John Locke

John LockeJohn Locke, (1632 – 1704) is famous for his arguments against rationalism and his contributions to empiricism. In his political philosophy, he argues for tolerance and liberalism. He accepts Hobbes’ argument for a social contract, but he defines it differently. The problem that Hobbes faces is how the social contract can ever be created, when people are only in a state of war with each other. If humans relate to each other only through mistrust, aggression, and fear, then how is it possible to create a lasting social contract in the midst of civil war?

Locke overcomes this problem by suggesting a different definition of human nature.[1] Yes, the state of nature can be understood as a form of war, but Locke sees very different ingredients for this. Hobbes claimed that human beings are naturally free and equal; this leads to the fighting. Locke asserts that humans in the natural state have a right to defend themselves, their freedom, and their property. They have morality and reason even in the state of nature, and this motivates them to overcome the fear they have towards each other: “The state of nature has a law of nature to govern it, which obliges every one: and reason, which is that law, teaches all mankind, who will but consult it.[2]

What differentiates Locke from the view of Hobbes is a different understanding of human nature. Both assume that the human being is naturally free, but for Locke we also have morality and reason as a “law of nature” in us, and because of this we rationally overcome the fear and form a society, whose main function is to protect these values, and to secure them as our property.[3]

A slightly different starting point in the conception of the state of nature leads to a very different political philosophy. There is less need in Locke for the state to be coercive, and to secure its own power, because it is based on the free will of the people. The power of the state originates in the will of the people who enter into the social contract, they can also revoke this contract if the state does not protect the individual and works towards the common good. These ideas had a profound influence on the American Revolution a hundred years later. Whereas Hobbes argued for an absolute monarchy, Locke calls for a separation between two branches of Government, the legislative and the executive powers. The creation of laws, or the legislative branch, should be done by a parliament that expresses the will of the people, and the king, who represents the executive branch, is charged with the administration and the application of the law, and he is also in charge of the judicative branch. Since the king is also bound by the common law, Locke argues for a constitutional monarchy; his philosophy cannot be seen as a defense of democracy.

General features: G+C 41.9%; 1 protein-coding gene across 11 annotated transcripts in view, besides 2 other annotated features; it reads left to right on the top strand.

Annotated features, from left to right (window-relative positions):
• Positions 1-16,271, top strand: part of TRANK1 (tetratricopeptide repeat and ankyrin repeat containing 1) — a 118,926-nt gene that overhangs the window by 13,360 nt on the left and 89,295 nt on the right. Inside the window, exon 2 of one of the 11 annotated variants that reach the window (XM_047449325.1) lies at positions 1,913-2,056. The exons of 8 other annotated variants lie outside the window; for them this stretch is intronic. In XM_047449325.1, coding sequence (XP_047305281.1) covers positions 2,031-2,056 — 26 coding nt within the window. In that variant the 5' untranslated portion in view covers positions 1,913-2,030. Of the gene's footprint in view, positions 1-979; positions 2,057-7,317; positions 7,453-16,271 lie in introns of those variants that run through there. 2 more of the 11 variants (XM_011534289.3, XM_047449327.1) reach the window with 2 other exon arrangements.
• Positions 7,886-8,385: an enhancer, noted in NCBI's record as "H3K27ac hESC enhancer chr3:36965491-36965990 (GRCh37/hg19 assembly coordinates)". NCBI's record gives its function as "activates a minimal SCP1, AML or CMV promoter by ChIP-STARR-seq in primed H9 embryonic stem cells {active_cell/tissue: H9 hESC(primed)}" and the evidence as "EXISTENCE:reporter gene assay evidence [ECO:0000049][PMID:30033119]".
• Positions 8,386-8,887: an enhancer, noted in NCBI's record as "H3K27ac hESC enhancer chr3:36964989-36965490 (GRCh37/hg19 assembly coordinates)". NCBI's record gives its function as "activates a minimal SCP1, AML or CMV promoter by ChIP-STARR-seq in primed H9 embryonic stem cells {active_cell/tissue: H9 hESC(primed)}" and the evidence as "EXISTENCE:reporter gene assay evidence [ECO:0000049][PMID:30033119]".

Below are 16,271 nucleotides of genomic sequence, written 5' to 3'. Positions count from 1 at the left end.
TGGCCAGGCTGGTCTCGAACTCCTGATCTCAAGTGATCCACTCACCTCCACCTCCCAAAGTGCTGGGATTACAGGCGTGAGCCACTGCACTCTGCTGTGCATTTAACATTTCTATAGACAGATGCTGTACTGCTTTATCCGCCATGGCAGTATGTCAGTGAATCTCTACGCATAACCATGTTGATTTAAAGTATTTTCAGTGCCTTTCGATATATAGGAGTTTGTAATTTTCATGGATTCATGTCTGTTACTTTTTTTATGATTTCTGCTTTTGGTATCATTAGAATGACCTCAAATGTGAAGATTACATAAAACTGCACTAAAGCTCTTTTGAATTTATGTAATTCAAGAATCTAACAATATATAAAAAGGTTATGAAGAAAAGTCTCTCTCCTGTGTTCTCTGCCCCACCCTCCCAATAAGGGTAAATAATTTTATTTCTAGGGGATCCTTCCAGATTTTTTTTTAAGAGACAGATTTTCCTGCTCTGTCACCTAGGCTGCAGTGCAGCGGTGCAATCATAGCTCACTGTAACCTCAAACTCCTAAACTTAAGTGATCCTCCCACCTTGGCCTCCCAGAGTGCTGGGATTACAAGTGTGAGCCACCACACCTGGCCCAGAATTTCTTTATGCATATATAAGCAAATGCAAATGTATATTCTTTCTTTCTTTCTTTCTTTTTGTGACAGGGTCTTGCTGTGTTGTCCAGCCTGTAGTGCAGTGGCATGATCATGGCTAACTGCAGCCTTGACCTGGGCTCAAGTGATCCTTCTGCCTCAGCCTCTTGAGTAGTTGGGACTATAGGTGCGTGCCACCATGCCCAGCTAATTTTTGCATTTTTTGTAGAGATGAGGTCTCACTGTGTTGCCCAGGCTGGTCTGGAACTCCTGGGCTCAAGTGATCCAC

It is interesting to note that Marxists see John Locke as a founder of bourgeois capitalism, since he argues for a natural right to property. From a Marxist point of view, a state of nature would be a state where there is no private property, but everything is held in common. But for John Locke, people enter into the social contract because they want better protection for their property, which he understands as “life, liberty, and possessions.” Property rights therefore exist already in the state of nature and they come into existence and are legitimized through the efforts and the work of the individual. Since everybody is originally free and equal, everyone already has a natural ownership of oneself, and therefore also ownership over the fruits of their labor.

[1] In: Two Treatises of Government, 1689. Locke never refers to Hobbes by name, but he critically discusses his philosophy, more than a hundred years after Hobbes’ Leviathan.

[2] Locke, John: Second Treatise on Government, §6.

[3]If man in the state of nature be so free, as has been said; if he be absolute lord of his own person and possessions, equal to the greatest, and subject to no body, why will he part with his freedom? Why will he give up this empire, and subject himself to the dominion and control of any other power? To which it is obvious to answer, that though in the state of nature he hath such a right, yet the enjoyment of it is very uncertain, and constantly exposed to the invasion of others: for all being kings as much as he, every man his equal, and the greater part no strict observers of equity and justice, the enjoyment of the property he has in this state is very unsafe, very unsecure. This makes him willing to quit a condition, which, however free, is full of fears and continual dangers: and it is not without reason, that he seeks out, and is willing to join in society with others, who are already united, or have a mind to unite, for the mutual preservation of their lives, liberties and estates, which I call by the general name, property.” Locke, John: Second Treatise on Government, §123



  • POLITICAL POWER, then, I take to be a RIGHT of making laws with penalties of death, and consequently all less penalties, for the regulating and preserving of property, and of employing the force of the community, in the execution of such laws, and in the defence of the common-wealth from foreign injury; and all this only for the public good.(Second Treatise of Government. Chapter 1, sec. 3)

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  1. […] probably the most important class of rights, because they define political systems as well. (see John Locke)  Hohfeld aims at a formal definition of rights in general, and he uses eight terms that can be […]


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